A Brave Heart: The Lizzie Velasquez Story: Keep Shining On, by David Bax
Sara Hirsh Bordo’s A Brave Heart: The Lizzie Velasquez Story is proof that when a documentary has a compelling enough central subject, little other adornment is necessary. Despite the film being largely pedestrian in assemblage and presentation, Lizzie herself is such an overwhelming and remarkable force that it would be difficult not to be moved.
Lizzie Velasquez was born with a superlatively rare condition that leaves her unable to gain weight. The protruding teeth, eyeballs and forehead and overall emaciated appearance that resulted from this made her an easy target for exclusion, mockery and bullying in early grade school. As years went by, though, she found some normalcy. Many of her classmates became friends, which it would be hard not to do. For all she’s been through, Lizzie’s glowing and exuberant personality persists and astounds. Then, when she was seventeen, she found a clip of herself on YouTube titled “The World’s Ugliest Woman.” Even worse, it was accompanied by hundreds and hundreds of comments suggesting she be killed or, at the very least, hidden away from the world. Her devastation at this is more than understandable but it was her uncommon strength that prevailed. Lizzie is now a leading anti-bullying activist. Bordo’s film, after establishing the backstory, follows her on her travels as she gives speeches in Mexico City, meets with lawmakers in Washington, D.C. and just generally is a badass.
Lizzie’s first step in fighting back was to start her own YouTube channel, which became wildly popular. It’s easy to see why. Beyond having the hook of a woman mocked by the internet speaking up, Lizzie has a natural and comfortable presence in front of the camera, not to mention a great sense of personal style. These things translate well, not just to the documentary, but to the Ted Talk that elevated her and her cause to national fame. It’s so easy to watch and listen to Lizzie that it’s only a moment before you stop seeing her syndrome and just see the person. In essence, this is her whole argument. Kids who are ridiculed and hurt are usually targeted for something they can’t help (being overweight, being poor, etc.) that has nothing to do with their true selves. Each victim is as much a person as her or his bully is.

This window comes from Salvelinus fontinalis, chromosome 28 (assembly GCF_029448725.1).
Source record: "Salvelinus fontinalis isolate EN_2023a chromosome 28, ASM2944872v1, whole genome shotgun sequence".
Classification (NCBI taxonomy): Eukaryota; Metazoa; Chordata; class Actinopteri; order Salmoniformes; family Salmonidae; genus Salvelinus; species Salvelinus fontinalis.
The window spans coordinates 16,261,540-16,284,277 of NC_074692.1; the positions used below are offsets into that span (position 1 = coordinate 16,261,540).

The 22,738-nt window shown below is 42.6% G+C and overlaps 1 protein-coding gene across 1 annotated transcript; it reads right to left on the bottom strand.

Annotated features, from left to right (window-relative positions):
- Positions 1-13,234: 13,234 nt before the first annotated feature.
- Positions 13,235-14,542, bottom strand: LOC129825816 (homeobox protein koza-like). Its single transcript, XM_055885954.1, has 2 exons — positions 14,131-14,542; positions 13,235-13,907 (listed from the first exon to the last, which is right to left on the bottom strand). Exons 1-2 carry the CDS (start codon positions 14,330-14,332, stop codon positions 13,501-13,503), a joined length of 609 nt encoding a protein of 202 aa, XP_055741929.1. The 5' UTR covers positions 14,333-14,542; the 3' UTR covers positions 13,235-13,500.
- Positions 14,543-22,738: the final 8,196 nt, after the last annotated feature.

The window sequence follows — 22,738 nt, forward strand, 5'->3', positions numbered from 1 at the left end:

One of Bordo’s strengths as a documentarian is to allow elements around the subject to fill in a larger picture. We are able to understand how Lizzie’s compassion came from her father, Guadalupe, a Christian man whose early advice in regards to the YouTube poster and commenters was to forgive them. And in one big moment, when Lizzie is about to give a speech to her largest audience ever (somewhere in the range of 10,000 attendees), Bordo moves her camera away from Lizzie and onto Rita, her mother. It’s a powerful moment, suggesting that Lizzie’s bravery is something like the sun, too huge and bright to be directly comprehended. Instead, we have to look at its reflection in others in order to understand.
Bordo is less successful in sections devoted directly to the anti-bullying matters, which tend to devolve into bland PR when Lizzie is not on the screen. Truthfully, those bits don’t even need to be included. Lizzie embodies her cause on her own and this movie will draw people to it on her strength. The word “inspirational” has been overused and watered down but there’s nothing else that can describe the moment when Lizzie, doing her hair before a speech, glances at her phone to see a tweet urging her to kill herself and reacts with smiling sympathy before striding onto a stage to talk to 10,000 people. What an inspiring woman. What a beautiful woman.